Dixon and Castroneves ready for IndyCar title bout at MAVTV 500

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A majority of the pre-event media obligations are done and dusted, and so this Friday at Auto Club Speedway, Scott Dixon and Helio Castroneves can at long last begin the task at hand: wheeling their respective cars as they battle for the 2013 IZOD IndyCar Series championship.

You know most of the important details. Dixon’s seeking his third championship per his “rule of fives” (2003, 2008), while Castroneves continues to push for his elusive first in his 16-year IndyCar career dating to 1998.

In 2013, Dixon has four wins and nine top-five finishes; Castroneves has only a solitary win but 15 top-10 finishes in the 18 races. Unfortunately for him, his run of consistency and finishing every lap thus far this season was thwarted two weeks ago in his sponsor’s (Shell and Pennzoil) race in Houston. And that means Dixon enters the MAVTV 500 in Fontana, Calif. (Saturday, 8 p.m. ET, NBCSN and NBC Sports Live Extra) with a 25-point lead on his title rival.

They actually both enter this race in a position of strength. Dixon is the epitome of a cool, calm and collected customer, who’s been here many times previously and never seems to crack. Even when he was tested in back-to-back weeks of Sonoma and Baltimore a handful of races ago, and was fined as a result of some ill-timed or ill-aimed comments, he never lost his head when it came time to get down to business on the track. A crushing win in Houston Race 1 and a nearly as successful second-place in Race 2 was all he needed to regain the momentum.

Castroneves – from appearances already thus far in Fontana – seems to relish the underdog role. He’s said repeatedly it’s a “nothing to lose” scenario because he can just purely go for the win and see where things fall as it relates to Dixon. The only thing that must happen for the popular Brazilian to have a chance is for the Kiwi to finish outside the top five.

“The way I look at it, we have nothing to lose this weekend,” Castroneves said heading into the weekend. “We have had a great, consistent year and we need to close it out with another strong finish and whatever happens will happen. I know we want to end the season with a win in the Auto Club car at Auto Club Speedway so let’s go try and make that happen.”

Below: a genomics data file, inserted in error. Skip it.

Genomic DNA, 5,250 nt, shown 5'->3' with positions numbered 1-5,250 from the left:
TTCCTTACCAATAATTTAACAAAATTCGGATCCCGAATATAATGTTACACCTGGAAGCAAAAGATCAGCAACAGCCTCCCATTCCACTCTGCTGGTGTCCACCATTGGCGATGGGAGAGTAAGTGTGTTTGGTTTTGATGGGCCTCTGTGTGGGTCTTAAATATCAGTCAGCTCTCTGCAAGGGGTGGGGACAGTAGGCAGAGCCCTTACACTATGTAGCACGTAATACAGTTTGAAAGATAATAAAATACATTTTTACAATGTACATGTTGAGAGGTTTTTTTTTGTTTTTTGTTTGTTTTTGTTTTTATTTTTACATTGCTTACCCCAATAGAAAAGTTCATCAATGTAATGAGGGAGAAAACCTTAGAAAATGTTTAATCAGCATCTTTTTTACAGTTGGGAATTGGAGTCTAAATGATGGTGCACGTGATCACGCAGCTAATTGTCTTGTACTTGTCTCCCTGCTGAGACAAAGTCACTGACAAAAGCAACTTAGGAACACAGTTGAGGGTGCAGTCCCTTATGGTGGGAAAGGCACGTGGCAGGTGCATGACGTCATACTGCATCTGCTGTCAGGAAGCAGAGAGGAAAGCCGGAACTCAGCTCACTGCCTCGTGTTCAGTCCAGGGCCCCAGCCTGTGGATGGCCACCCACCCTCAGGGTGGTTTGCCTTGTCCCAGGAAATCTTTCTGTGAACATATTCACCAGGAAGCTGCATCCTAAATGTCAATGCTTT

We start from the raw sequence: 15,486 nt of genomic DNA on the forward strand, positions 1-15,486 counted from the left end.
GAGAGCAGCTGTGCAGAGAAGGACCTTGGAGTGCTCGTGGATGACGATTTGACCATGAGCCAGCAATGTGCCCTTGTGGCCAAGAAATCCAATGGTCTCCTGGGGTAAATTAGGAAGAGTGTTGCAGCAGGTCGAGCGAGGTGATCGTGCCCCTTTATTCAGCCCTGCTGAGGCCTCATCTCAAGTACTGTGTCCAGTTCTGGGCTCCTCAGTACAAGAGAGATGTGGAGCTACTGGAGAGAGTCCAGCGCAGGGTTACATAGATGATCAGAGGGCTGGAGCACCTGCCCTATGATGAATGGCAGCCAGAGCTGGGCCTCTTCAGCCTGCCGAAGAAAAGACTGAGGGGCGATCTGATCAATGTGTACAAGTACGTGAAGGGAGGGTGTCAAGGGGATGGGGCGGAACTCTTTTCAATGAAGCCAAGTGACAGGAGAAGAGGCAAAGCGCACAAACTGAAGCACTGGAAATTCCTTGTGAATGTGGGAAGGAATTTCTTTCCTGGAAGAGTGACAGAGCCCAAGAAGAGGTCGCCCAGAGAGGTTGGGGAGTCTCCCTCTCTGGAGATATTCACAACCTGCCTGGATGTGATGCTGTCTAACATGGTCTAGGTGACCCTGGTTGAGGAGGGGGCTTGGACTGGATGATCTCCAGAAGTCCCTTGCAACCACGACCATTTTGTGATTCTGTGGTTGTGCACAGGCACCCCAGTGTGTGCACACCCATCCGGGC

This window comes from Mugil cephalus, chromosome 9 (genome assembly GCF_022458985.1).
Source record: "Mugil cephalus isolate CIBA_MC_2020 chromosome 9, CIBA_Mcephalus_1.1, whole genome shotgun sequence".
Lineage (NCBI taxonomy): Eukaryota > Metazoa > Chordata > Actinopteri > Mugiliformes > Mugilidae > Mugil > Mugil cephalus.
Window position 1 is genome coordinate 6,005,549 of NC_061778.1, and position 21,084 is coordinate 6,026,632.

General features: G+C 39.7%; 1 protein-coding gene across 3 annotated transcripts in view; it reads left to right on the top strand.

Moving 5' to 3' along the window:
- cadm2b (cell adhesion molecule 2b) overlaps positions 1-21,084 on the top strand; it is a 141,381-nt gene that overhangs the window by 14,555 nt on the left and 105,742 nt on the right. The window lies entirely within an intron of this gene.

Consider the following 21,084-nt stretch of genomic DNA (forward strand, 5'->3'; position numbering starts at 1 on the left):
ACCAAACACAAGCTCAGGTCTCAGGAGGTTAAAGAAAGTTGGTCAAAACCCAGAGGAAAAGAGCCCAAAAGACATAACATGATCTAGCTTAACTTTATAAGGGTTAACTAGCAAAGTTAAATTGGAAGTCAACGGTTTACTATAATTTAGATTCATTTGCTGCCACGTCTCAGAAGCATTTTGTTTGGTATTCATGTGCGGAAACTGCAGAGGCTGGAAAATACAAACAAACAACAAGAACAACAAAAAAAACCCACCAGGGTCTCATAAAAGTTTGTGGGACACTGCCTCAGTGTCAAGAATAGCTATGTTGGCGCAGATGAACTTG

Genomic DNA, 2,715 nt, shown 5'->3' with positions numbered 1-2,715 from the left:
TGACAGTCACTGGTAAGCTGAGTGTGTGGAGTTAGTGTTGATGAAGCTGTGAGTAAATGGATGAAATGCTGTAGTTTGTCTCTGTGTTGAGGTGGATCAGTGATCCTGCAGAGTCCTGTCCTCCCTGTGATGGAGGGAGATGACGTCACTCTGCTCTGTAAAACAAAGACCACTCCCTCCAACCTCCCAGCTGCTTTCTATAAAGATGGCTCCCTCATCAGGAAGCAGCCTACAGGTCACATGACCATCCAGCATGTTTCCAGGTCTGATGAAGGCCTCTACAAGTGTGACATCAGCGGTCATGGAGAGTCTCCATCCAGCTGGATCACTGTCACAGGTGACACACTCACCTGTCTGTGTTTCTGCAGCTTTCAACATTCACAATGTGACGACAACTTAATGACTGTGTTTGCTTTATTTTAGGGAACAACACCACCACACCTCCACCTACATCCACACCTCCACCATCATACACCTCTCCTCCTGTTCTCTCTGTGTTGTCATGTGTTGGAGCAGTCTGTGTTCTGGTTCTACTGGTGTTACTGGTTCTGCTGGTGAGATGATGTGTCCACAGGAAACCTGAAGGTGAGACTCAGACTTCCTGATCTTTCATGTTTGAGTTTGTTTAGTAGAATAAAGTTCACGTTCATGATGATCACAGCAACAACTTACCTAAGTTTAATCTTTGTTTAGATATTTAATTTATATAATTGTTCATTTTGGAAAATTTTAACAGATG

Dixon’s successes this year have come in a variety of ways. He’s maximized the points on the three doubleheader weekends, with a full 263 points achieved from the six races to 180 for the next closest driver.

Additionally, he’s made the most of two races where he was otherwise unexpected to post a big result. At the season opener in St. Petersburg, he rallied from 20th place to fifth at the finish. And Pocono, a race he considers his most pivotal victory of 2013, came as a bit of a shock given where the Target Chip Ganassi Racing team had been on pace prior to it.

“St. Pete for us was a big shock because we thought we came in good on the development area and testing had gone OK. But to qualify 20th, and it was a straight-up qualifying effort, it’s not like we got blocked or had a mechanical. We were 20th,” Dixon said Thursday.

“From Saturday to Sunday we reverted to all 2012 stuff on the car, so we had a good base. It was not an easy weekend but a very humbling one. It was the pure reality of not being where we needed to be. Those races are a credit to where we are now.”

And so here we are, standing on the precipice of yet another Ganassi versus Penske title battle, with two of IndyCar’s longest-serving drivers ready to duke it out for 500 miles. It should be fascinating to watch.

FIA returns Manor’s F1 entry fee for 2017

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Good news: Manor Grand Prix Racing Limited got a refund of an entry fee it paid to the FIA to run in this year’s F1 season.

Bad news: Manor still hasn’t run this year, and won’t be for the foreseeable future (especially as Manor’s former leadership staff is moving that team into FIA WEC’s new-look LMP1 class in addition to its LMP2 program).

Manor Group’s receivership outfit, Just Racing Services Limited, went into administration earlier this year. As there was no new buyer for the F1 team, Manor dropped from the 2017 grid before the season.

The FIA said it would return its entry fee to help Manor Group pay off outstanding debts.

It basically means nothing in the grand scheme of things since Manor missed out on 10th place in the constructor’s standings in 2016 and fell from the F1 grid as a result, but hey, it’s a goodwill gesture going into Thanksgiving this week.